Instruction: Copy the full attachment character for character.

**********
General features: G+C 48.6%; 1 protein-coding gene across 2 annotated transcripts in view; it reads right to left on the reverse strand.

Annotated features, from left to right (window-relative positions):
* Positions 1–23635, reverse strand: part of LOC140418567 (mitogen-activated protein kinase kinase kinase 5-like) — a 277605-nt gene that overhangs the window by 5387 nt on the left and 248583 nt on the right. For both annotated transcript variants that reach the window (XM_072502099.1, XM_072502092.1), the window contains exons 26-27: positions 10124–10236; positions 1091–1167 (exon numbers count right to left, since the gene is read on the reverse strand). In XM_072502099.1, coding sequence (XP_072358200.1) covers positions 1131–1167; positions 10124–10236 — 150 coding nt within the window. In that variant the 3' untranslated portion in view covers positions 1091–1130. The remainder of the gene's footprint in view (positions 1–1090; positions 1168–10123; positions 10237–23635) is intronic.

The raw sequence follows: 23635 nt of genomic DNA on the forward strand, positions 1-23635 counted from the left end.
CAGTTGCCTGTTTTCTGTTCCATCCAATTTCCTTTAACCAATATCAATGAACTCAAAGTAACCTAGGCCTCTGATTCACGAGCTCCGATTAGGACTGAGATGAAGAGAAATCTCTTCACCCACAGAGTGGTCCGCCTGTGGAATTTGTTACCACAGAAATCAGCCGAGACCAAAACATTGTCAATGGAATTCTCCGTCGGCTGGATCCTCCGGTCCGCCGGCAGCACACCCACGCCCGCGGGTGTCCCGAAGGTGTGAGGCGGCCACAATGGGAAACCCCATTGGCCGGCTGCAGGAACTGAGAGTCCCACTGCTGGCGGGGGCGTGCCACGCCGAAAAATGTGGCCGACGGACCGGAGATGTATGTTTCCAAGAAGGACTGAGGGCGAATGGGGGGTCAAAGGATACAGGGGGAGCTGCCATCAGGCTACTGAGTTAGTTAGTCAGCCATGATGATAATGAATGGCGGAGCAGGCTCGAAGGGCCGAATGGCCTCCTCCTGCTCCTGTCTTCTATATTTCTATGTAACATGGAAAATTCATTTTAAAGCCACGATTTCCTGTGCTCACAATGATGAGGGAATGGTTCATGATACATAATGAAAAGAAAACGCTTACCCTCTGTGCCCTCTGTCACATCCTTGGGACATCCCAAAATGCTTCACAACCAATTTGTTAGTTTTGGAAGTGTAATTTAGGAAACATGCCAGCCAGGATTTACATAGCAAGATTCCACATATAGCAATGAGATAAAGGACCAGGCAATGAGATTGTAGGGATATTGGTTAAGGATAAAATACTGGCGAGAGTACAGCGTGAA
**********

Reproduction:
General features: G+C 48.6%; 1 protein-coding gene across 2 annotated transcripts in view; it reads right to left on the reverse strand.

Annotated features, from left to right (window-relative positions):
* Positions 1–23635, reverse strand: part of LOC140418567 (mitogen-activated protein kinase kinase kinase 5-like) — a 277605-nt gene that overhangs the window by 5387 nt on the left and 248583 nt on the right. For both annotated transcript variants that reach the window (XM_072502099.1, XM_072502092.1), the window contains exons 26-27: positions 10124–10236; positions 1091–1167 (exon numbers count right to left, since the gene is read on the reverse strand). In XM_072502099.1, coding sequence (XP_072358200.1) covers positions 1131–1167; positions 10124–10236 — 150 coding nt within the window. In that variant the 3' untranslated portion in view covers positions 1091–1130. The remainder of the gene's footprint in view (positions 1–1090; positions 1168–10123; positions 10237–23635) is intronic.

The raw sequence follows: 23635 nt of genomic DNA on the forward strand, positions 1-23635 counted from the left end.
CAGTTGCCTGTTTTCTGTTCCATCCAATTTCCTTTAACCAATATCAATGAACTCAAAGTAACCTAGGCCTCTGATTCACGAGCTCCGATTAGGACTGAGATGAAGAGAAATCTCTTCACCCACAGAGTGGTCCGCCTGTGGAATTTGTTACCACAGAAATCAGCCGAGACCAAAACATTGTCAATGGAATTCTCCGTCGGCTGGATCCTCCGGTCCGCCGGCAGCACACCCACGCCCGCGGGTGTCCCGAAGGTGTGAGGCGGCCACAATGGGAAACCCCATTGGCCGGCTGCAGGAACTGAGAGTCCCACTGCTGGCGGGGGCGTGCCACGCCGAAAAATGTGGCCGACGGACCGGAGATGTATGTTTCCAAGAAGGACTGAGGGCGAATGGGGGGTCAAAGGATACAGGGGGAGCTGCCATCAGGCTACTGAGTTAGTTAGTCAGCCATGATGATAATGAATGGCGGAGCAGGCTCGAAGGGCCGAATGGCCTCCTCCTGCTCCTGTCTTCTATATTTCTATGTAACATGGAAAATTCATTTTAAAGCCACGATTTCCTGTGCTCACAATGATGAGGGAATGGTTCATGATACATAATGAAAAGAAAACGCTTACCCTCTGTGCCCTCTGTCACATCCTTGGGACATCCCAAAATGCTTCACAACCAATTTGTTAGTTTTGGAAGTGTAATTTAGGAAACATGCCAGCCAGGATTTACATAGCAAGATTCCACATATAGCAATGAGATAAAGGACCAGGCAATGAGATTGTAGGGATATTGGTTAAGGATAAAATACTGGCGAGAGTACAGCGTGAA